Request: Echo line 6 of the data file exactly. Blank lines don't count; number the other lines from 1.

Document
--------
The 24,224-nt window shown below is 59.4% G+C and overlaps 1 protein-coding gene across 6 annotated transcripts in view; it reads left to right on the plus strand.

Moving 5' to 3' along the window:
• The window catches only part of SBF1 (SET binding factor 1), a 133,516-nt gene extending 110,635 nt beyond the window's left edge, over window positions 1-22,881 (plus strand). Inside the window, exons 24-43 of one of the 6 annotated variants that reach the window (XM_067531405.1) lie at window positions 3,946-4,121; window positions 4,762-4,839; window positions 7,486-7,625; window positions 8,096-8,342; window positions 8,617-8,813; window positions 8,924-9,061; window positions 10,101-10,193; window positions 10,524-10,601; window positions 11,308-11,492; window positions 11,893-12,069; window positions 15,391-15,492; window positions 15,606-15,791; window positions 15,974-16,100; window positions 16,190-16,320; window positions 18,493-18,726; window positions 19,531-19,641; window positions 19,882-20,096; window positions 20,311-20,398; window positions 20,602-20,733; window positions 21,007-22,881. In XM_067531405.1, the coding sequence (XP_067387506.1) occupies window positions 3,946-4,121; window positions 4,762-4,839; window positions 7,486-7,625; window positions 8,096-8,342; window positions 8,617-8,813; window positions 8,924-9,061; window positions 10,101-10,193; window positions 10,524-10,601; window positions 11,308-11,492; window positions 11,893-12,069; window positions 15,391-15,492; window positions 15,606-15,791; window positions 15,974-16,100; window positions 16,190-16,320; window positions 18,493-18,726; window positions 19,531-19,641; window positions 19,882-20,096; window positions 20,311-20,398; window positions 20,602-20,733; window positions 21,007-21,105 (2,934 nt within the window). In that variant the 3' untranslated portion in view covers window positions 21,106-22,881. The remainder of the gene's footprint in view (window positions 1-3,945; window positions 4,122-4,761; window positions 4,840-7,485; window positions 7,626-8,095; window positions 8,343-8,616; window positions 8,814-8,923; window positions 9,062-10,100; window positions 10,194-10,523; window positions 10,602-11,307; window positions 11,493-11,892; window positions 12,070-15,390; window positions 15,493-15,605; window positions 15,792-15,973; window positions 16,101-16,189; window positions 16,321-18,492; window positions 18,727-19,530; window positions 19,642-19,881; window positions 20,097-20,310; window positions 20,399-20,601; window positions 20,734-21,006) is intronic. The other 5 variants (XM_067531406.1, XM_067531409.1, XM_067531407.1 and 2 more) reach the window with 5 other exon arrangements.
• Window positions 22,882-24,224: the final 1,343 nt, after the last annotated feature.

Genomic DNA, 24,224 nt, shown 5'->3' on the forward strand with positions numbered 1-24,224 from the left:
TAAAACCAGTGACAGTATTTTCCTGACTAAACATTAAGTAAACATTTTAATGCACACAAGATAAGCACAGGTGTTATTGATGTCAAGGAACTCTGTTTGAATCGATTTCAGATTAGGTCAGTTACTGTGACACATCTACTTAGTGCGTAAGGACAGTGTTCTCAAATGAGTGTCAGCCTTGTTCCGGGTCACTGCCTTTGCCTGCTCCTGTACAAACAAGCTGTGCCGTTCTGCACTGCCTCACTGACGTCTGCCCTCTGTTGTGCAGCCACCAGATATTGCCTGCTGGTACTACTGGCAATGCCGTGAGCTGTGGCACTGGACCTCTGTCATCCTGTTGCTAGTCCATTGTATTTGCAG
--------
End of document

TAAAACCAGTGACAGTATTTTCCTGACTAAACATTAAGTAAACATTTTAATGCACACAAGATAAGCACAGGTGTTATTGATGTCAAGGAACTCTGTTTGAATCGATTTCAGATTAGGTCAGTTACTGTGACACATCTACTTAGTGCGTAAGGACAGTGTTCTCAAATGAGTGTCAGCCTTGTTCCGGGTCACTGCCTTTGCCTGCTCCTGTACAAACAAGCTGTGCCGTTCTGCACTGCCTCACTGACGTCTGCCCTCTGTTGTGCAGCCACCAGATATTGCCTGCTGGTACTACTGGCAATGCCGTGAGCTGTGGCACTGGACCTCTGTCATCCTGTTGCTAGTCCATTGTATTTGCAG